Gatland takes one last spin on selection roulette wheel … and hopes for pay-off

When it comes to selection for the final Test of a British & Irish Lions series, Warren Gatland has historically proved a shrewd operator. In 2013 his reshuffled Lions, containing six starting personnel changes as is also now the case, trounced the Wallabies 41-16. Four years ago the All Blacks also proved unable to seal a series most had expected them to win.

It is perhaps in that context that Gatland’s last spin of the 2021 roulette wheel – and almost certainly of his Lions’ career – should be viewed. This is a head coach who has been in this type of unforgiving casino before and opted for some brave punts which, subsequently, came up trumps. He has long had an intuitive feel for exactly what it takes to emerge in credit on the biggest of occasions.

It does not, as he made clear on another beautifully sunny winter’s day in the Western Cape, get much bigger than this weekend.

The first priority, accordingly, has been to address the areas in which the Springboks looked most ominous in the final quarter of the second Test. As suggested, Wyn Jones, Liam Williams and Josh Adams were always a short-odds price to return.

Bolster the scrum and make fewer errors beneath the high ball and there will be at least the foundations of a platform from which the Springboks may yet be outfoxed. Up the tempo, get over the gainline and string more phases together and Gatland believes the hosts will have less opportunity to slow the game down as expertly or frequently as they did in the second Test.

Hence the inclusion of Ali Price and Bundee Aki at scrum-half and centre respectively, with Ken Owens also picked at hooker to try and supply more set-piece solidity. All of it makes absolute sense, as does the rejigged bench. If there is a series to be won late on by a flash of individual inspiration, Finn Russell and Sam Simmonds are as likely as anyone in this Lions squad to provide it.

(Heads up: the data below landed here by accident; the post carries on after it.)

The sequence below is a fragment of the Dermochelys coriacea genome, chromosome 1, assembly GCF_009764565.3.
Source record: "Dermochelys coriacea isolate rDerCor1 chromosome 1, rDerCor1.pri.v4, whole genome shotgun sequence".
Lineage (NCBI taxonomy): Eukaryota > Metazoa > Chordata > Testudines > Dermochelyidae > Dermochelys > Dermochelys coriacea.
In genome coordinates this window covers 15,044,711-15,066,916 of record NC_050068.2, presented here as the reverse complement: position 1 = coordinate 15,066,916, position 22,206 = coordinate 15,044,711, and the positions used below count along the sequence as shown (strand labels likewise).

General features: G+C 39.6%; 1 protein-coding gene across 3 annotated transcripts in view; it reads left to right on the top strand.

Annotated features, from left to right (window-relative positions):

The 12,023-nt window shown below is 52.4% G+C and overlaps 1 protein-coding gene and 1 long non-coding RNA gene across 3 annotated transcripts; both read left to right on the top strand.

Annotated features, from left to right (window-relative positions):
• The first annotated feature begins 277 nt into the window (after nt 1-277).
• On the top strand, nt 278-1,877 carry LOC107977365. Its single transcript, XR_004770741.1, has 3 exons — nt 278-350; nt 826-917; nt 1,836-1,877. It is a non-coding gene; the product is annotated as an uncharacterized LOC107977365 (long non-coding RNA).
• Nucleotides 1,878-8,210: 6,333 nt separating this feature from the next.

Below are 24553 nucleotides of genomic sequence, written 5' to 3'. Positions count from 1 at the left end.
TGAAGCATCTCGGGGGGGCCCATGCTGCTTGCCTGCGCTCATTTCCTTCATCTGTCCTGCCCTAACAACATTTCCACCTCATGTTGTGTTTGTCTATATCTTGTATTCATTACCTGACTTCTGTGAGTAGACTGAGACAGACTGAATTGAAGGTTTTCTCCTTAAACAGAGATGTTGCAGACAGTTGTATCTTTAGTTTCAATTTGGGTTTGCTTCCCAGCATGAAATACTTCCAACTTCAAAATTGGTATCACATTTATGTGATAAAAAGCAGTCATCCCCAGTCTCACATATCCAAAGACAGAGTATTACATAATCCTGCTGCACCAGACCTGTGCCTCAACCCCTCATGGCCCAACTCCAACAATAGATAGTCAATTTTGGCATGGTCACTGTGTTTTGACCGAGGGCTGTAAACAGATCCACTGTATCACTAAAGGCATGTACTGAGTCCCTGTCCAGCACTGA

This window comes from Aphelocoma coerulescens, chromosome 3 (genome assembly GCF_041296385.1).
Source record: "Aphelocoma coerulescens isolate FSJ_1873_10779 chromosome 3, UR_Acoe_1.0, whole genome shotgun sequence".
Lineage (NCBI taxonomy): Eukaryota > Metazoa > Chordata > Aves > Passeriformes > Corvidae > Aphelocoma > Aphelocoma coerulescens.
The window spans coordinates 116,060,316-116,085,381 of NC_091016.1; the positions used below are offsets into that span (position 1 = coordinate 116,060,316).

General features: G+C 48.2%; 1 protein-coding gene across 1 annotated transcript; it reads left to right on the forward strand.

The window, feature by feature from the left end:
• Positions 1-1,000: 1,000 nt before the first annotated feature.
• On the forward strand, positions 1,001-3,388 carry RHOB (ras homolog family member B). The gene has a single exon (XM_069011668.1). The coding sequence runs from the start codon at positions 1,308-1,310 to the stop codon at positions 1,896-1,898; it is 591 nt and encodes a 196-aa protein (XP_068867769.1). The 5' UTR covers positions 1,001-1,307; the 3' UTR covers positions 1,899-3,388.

It is a matchday 23, in other words, picked with two ideal scenarios in mind: a faster start and a grandstand finish. As Gatland rightly points out there was little to separate the teams on the scoreboard in the second Test until Lukhanyo Am’s 62nd converted try, despite the Lions’ aerial frailties and lack of clear attacking opportunities. “We were disappointed with the last 20 minutes when we gave away eight penalties,” said Gatland. “Four of them we considered were pretty needless and ones that we shouldn’t have given away.”

The Lions will also be quietly encouraged by the South African team selection, with Faf de Klerk and Pieter-Steph du Toit both injured and the powerful Duane Vermeulen not sufficiently fit even for the bench. It does not mean the Boks will be any less committed, with the influential Franco Mostert now deployed at flanker, but the absence of both De Klerk and Du Toit does remove two of their most prominent World Cup winners.

De Klerk’s box kicking and wind-up skills were certainly prominent last weekend and it is hard to imagine the Lions losing out aerially to the extent they did in the second Test. “Basically we got nothing from the air in the second half,” lamented Gatland. “South Africa kicked the ball 22 times in the second half, we’ve only kicked it 10 keer. We tried to get some momentum and play some rugby, but we just never got into the game in that last 20 minutes or so. That’s why there have been the changes. We definitely want to play some more rugby … we’ve got to be positive in terms of shifting the ball when we do create opportunities.”

It was certainly the stat of the week – if not the year – that the Lions’ fly-half Dan Biggar threw just three passes last Saturday. Eat your heart out, Barry John. No one is suggesting the touring side should now throw the ball around like the Harlem Globetrotters but getting on the front foot and looking to do something that will either turn or wrongfoot the Boks’ rush defence will be vital. A trademark Biggar regather here or a little deft Russell chip there and it remains the Lions view there could yet be a twist in this series tale, with an extra specialist lock in Adam Beard now on the bench to add second-half energy. “I wouldn’t say South Africa have been creative from an attacking perspective,” sniffed Gatland. “They haven’t really stressed us in any way.”

With Aki and Henshaw having shared many a game together in Connacht’s midfield and the returning Jones wedged in alongside his Scarlets teammate Owens, there is also a sense of reverting to some proven combinations, albeit with a number of high profile names missing out.

While Duhan van der Merwe will be relieved to hang on to his starting jersey, who would have imagined a few weeks’ ago, byvoorbeeld, that Gatland would go into this kind of show-stopping game without Owen Farrell? Or with Jamie George, Anthony Watson and Taulupe Faletau, also key figures in 2017, all omitted from the matchday 23?

In the final analysis, wel, the coach has remained true to himself. If the Lions are going to secure this series they are going to have to reach out and grab it. Be proactive and Gatland’s spinning roulette wheel may yet come up red.

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